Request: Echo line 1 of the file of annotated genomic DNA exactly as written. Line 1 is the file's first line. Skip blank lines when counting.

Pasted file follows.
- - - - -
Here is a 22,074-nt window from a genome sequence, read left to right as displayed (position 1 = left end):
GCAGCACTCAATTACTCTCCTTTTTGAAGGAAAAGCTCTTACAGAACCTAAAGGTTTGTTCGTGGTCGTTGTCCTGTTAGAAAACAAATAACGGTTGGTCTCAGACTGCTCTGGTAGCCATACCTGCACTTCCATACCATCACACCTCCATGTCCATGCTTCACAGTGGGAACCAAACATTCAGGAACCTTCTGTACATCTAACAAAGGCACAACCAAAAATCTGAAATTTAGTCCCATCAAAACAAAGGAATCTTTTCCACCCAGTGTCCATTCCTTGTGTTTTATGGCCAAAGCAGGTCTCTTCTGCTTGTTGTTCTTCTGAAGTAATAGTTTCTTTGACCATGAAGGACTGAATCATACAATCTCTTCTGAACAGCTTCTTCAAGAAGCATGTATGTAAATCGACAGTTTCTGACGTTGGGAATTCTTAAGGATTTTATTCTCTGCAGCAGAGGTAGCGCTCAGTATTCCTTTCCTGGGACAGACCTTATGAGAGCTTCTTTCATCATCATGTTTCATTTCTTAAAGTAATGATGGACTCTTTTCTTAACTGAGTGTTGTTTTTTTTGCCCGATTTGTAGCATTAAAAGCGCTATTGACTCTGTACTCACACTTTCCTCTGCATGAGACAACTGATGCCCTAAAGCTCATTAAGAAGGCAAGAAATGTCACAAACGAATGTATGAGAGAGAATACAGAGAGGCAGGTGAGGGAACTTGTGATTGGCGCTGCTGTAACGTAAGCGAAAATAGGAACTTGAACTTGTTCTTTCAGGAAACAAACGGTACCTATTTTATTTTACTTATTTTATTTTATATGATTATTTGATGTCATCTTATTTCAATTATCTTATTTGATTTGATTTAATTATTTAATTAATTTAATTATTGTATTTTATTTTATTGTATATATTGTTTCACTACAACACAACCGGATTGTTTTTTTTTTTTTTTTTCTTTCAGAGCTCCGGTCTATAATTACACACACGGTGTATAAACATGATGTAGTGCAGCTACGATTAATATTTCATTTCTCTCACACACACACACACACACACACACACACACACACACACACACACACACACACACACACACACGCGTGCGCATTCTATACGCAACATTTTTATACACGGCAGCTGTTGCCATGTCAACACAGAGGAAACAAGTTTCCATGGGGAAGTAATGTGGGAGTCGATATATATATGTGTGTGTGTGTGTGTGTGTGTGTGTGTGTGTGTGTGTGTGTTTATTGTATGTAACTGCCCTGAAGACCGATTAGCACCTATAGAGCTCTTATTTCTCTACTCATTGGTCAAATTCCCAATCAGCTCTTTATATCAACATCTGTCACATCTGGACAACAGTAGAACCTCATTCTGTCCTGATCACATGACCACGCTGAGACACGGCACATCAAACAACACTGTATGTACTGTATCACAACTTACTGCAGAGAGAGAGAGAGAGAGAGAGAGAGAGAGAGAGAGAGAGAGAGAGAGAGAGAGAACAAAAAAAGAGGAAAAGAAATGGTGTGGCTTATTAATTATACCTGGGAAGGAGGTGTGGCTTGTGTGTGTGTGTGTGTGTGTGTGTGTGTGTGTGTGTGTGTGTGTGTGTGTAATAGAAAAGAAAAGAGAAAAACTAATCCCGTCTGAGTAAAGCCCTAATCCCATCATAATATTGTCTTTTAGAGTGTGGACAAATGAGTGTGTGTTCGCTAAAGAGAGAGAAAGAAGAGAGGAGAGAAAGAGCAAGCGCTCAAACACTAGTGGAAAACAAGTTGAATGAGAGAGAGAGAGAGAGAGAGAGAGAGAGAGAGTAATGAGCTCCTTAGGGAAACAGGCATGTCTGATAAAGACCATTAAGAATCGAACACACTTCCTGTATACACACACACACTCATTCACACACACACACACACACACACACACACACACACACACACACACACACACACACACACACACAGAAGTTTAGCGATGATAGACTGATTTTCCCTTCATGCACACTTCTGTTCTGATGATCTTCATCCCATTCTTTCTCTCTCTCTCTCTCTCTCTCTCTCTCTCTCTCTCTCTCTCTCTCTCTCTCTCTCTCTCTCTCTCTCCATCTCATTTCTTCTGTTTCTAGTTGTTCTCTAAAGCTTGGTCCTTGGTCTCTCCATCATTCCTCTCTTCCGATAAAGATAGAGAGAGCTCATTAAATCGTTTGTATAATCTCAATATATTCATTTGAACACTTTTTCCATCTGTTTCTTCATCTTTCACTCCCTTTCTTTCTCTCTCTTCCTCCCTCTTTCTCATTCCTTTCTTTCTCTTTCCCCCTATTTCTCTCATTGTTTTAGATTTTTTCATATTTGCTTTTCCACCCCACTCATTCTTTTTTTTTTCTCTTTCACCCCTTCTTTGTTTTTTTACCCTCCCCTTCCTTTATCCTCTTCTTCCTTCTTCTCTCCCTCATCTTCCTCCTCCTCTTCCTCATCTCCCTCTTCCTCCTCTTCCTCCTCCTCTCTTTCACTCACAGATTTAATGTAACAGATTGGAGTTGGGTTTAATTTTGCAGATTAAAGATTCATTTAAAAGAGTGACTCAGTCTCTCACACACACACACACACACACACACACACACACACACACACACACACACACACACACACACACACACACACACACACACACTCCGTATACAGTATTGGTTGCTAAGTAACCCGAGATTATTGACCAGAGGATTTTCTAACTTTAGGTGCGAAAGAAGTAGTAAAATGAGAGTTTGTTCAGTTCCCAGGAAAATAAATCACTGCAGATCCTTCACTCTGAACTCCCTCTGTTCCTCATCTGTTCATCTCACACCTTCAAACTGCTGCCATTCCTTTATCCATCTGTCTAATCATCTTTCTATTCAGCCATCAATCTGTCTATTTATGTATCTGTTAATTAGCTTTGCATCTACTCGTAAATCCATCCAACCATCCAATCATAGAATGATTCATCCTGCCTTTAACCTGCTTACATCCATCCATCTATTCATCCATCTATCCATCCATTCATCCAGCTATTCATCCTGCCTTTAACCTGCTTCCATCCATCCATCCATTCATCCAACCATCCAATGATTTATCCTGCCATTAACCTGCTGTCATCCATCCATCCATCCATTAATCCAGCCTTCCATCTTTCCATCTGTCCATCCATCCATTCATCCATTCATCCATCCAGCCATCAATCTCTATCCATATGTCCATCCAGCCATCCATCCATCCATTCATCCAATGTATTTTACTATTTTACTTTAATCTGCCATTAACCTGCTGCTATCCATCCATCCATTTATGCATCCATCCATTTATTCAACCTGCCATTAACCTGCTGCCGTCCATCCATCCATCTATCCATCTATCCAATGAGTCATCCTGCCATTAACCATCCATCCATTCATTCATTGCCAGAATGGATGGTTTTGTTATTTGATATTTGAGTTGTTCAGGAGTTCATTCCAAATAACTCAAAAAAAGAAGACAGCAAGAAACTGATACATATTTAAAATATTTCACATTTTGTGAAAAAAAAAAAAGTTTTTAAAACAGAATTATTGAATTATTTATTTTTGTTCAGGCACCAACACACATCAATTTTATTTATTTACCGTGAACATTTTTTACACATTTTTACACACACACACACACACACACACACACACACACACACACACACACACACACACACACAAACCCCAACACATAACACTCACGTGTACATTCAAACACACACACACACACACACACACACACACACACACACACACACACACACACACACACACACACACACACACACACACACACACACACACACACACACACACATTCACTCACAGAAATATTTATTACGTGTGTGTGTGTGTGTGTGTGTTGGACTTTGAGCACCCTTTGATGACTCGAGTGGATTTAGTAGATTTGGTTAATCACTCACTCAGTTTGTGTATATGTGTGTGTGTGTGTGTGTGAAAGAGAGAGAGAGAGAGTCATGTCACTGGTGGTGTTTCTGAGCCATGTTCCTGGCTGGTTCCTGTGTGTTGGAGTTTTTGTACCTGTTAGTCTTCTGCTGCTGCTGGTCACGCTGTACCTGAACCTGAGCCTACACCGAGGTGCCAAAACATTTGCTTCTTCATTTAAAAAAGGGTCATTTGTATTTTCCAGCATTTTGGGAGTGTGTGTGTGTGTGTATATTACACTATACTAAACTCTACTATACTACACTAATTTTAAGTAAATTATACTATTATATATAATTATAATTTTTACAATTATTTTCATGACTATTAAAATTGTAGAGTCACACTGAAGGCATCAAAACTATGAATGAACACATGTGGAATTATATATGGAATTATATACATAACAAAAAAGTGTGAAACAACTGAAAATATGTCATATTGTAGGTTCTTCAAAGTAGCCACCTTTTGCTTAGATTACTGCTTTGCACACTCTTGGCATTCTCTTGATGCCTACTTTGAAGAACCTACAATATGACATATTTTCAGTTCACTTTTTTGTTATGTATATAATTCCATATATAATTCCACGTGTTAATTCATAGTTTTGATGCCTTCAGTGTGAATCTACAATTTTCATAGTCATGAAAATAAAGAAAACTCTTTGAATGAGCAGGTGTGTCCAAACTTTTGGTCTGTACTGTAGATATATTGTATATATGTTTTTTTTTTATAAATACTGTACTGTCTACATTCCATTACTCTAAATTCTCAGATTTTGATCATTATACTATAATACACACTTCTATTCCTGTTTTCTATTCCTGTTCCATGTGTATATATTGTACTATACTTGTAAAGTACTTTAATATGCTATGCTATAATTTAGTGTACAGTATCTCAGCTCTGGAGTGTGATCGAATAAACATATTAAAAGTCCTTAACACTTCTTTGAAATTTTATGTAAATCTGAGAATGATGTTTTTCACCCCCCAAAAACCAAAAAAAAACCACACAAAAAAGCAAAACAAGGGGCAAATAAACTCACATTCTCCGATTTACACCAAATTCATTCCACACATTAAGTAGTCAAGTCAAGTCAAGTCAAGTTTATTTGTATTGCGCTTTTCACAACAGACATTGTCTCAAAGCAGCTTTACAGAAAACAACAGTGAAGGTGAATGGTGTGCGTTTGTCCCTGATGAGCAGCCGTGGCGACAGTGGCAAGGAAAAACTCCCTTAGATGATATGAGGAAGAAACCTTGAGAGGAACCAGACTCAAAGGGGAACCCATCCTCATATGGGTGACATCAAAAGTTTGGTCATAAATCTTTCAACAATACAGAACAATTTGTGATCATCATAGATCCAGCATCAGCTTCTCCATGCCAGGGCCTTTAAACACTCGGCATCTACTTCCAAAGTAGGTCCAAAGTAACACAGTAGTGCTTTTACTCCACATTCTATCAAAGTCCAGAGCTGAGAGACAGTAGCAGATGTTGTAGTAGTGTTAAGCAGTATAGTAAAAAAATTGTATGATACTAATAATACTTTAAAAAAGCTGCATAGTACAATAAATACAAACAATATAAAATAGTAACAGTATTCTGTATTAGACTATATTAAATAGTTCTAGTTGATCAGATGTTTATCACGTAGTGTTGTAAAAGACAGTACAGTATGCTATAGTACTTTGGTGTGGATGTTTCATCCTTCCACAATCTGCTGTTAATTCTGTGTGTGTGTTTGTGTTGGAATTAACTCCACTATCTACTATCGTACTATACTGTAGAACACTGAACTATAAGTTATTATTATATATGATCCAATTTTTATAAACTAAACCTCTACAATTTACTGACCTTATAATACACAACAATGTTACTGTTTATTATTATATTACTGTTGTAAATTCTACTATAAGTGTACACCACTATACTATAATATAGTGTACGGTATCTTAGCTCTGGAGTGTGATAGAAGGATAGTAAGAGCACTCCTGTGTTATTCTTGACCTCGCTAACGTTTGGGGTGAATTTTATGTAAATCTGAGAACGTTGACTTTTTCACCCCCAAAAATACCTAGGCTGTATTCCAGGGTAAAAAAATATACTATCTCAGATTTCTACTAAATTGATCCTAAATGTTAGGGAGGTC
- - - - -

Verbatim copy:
Here is a 22,074-nt window from a genome sequence, read left to right as displayed (position 1 = left end):